Today in Madonna History: November 17, 1984

On November 17 1984, Madonna’s Like A Virgin single was reviewed in Billboard magazine.

Also in the same issue, dance music columnist Brian Chin highlighted Jellybean Benitez’ remix of the track.

Today in Madonna History: November 15, 1986

On November 15 1986, Billboard reported that a 6-track Madonna remix EP titled You Can Dance, initially scheduled for a 1986 pre-Christmas release, would be delayed until the following year to avoid affecting holiday sales of her still red-hot True Blue LP.

The article also mentions Madonna’s upcoming film, Slammer (later retitled Who’s That Girl), her track for Nick Kamen, the video for her next single, Open Your Heart, touring plans and more.

Stay tuned for a third and final installment on the You Can Dance delay…

Today in Madonna History: November 10, 1984

On November 10 1984, Billboard magazine reported that Madonna’s Like A Virgin music video had been added to MTV’s playlist, immediately earning heavy rotation status on the network.

Filmed in Venice, Italy, the video marked Madonna’s second collaboration with director Mary Lambert. Lambert later recalled of the shoot:

“For Like a Virgin I said ‘Lets do it in Venice!’ The idea of Madonna singing in a gondola was the most outrageous thing I could think of. And Madonna dug it, because she has the whole thing with the Catholic Church and her Italian heritage. It turned into a huge party.”

Today in Madonna History: November 7, 1998

On November 7 1998, The Power of Good-Bye advanced one position to #13 in what would be its final bulleted week on the Billboard Hot 100 in the U.S. The single would nonetheless manage to sneak its way up to #11 on November 28th, sans bullet. It is worth noting that one of the most significant changes to eligibility rules in the Hot 100’s history at the time took effect during the single’s initially rapid ascent, causing an immediate rush of non-commercially released radio hits to storm the chart and seemingly disrupt the ballad’s momentum.

A decision by Warner Bros. to withhold a maxi-single release for The Power Of Good-Bye in the U.S., compounded by the lack of any non-album content on the standard single despite earlier reports, suggests that the changes to the Hot 100 may have created a larger ripple than Warner had anticipated. Including the Oprah performance of Little Star, as previously reported in Billboard, or even the Dallas Austin remix of The Power Of Good-Bye on the b-side certainly would have given fans more incentive to pick up the 2-track single in the U.S.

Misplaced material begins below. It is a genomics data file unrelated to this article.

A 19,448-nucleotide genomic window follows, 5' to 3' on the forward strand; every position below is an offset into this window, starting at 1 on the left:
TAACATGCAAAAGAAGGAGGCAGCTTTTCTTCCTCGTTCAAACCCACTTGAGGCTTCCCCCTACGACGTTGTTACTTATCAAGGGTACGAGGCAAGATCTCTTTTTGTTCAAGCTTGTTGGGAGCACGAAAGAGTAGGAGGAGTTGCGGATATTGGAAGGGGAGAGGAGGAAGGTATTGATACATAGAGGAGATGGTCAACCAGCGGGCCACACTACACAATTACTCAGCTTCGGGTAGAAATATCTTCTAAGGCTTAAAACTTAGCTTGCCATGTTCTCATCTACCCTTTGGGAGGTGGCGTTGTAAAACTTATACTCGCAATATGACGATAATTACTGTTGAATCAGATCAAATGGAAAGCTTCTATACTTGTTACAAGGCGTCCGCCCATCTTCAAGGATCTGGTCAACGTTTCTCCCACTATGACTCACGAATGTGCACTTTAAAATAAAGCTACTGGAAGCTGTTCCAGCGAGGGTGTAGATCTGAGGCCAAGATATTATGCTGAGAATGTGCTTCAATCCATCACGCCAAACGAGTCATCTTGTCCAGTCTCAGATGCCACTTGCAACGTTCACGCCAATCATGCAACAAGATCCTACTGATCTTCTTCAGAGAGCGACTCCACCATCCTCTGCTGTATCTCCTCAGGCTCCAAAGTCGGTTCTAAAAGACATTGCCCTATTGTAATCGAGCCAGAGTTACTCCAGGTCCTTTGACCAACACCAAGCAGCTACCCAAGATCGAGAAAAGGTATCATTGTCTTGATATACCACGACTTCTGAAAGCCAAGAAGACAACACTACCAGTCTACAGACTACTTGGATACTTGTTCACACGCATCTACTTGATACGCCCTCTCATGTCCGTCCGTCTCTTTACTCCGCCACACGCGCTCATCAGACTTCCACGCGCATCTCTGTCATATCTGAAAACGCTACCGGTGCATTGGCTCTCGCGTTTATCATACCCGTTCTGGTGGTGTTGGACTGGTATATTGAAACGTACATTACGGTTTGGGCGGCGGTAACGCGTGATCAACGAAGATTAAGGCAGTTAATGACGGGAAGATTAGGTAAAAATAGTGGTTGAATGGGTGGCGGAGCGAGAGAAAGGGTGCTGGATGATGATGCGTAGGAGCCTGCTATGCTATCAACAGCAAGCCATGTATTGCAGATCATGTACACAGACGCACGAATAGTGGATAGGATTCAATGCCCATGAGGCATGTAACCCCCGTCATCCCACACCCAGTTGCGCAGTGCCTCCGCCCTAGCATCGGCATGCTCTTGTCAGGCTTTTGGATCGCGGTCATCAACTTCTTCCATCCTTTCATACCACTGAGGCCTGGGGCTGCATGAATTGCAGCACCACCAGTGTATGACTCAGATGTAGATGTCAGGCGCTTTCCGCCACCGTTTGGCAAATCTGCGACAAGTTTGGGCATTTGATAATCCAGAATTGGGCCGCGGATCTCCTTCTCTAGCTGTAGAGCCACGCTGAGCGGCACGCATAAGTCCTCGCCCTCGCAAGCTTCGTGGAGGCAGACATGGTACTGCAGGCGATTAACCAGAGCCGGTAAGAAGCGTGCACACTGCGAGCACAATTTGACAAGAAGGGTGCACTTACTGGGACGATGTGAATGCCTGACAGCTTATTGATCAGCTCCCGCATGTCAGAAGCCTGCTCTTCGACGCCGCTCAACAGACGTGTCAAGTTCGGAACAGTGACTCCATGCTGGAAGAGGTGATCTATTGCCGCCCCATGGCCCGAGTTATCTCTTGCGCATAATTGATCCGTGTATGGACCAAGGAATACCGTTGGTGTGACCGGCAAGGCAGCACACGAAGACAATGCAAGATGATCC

It’s difficult to fully frown on Warner’s seemingly uncontainable enthusiasm for the brilliant remixes of Ray Of Light‘s fourth single, Nothing Really Matters, however, despite its unconventional timing.

Today in Madonna History: November 4, 1995

On November 4 1995, Madonna’s You’ll See was reviewed by Billboard magazine’s Larry Flick. Written & produced by Madonna & David Foster, the song of self-empowerment served as the lead single from her collection of ballads, Something To Remember.

 

Today in Madonna History: October 31, 2006

On October 31 2006, Jump was released as the fourth and final single from the album Confessions On Dance Floor. It was written by Madonna, Stuart Price & Joe Henry and produced by Madonna & Stuart Price.

In Canada, the CD maxi-single for Jump is notable for being Madonna’s last physical single to be issued domestically. The Hard Candy-era singles were imported from the U.S. by Warner Music Canada, while her Interscope singles have only been released in digital form for the North American market.

Today in Madonna History: October 27, 1990

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On October 27 1990, Madonna’s first dance teacher and mentor from Michigan, Christopher Flynn, passed away from an AIDS-related illness. On the news of his death, Madonna issued the statement: “Christopher Flynn was my mentor, is my higher power, and will remain an eternal inspiration.”

Indeed, Flynn would later serve as the inspiration for one of the characters from Madonna’s directorial debut, Filth And Wisdom, as she explained to Gus Van Sant in the October 2010 issue of Interview magazine:

The character that Richard E. Grant plays in the film I directed, Filth and Wisdom, is this blind professor who was based on my ballet teacher, Christopher Flynn. Growing up in Michigan, I didn’t really know what a gay man was. He was the first man-the first human being-who made me feel good about myself and special. He was the first person who told me that I was beautiful or that I had something to offer the world, and he encouraged me to believe in my dreams, to go to New York. He was such an important person in my life. He died of AIDS, but he went blind toward the end of his life. He was such a lover of art, classical music, literature, opera. You know, I grew up in the Midwest, and it was really because of him that I was exposed to so many of those things. He brought me to my first gay club-it was this club in Detroit. I always felt like I was a freak when I was growing up and that there was something wrong with me because I couldn’t fit in anywhere. But when he took me to that club, he brought me to a place where I finally felt at home. So that character in Filth and Wisdom was dedicated to him and inspired by him.”

Madonna would also recall Christopher’s influence in the second verse of the lyrics of the song, In This Life.

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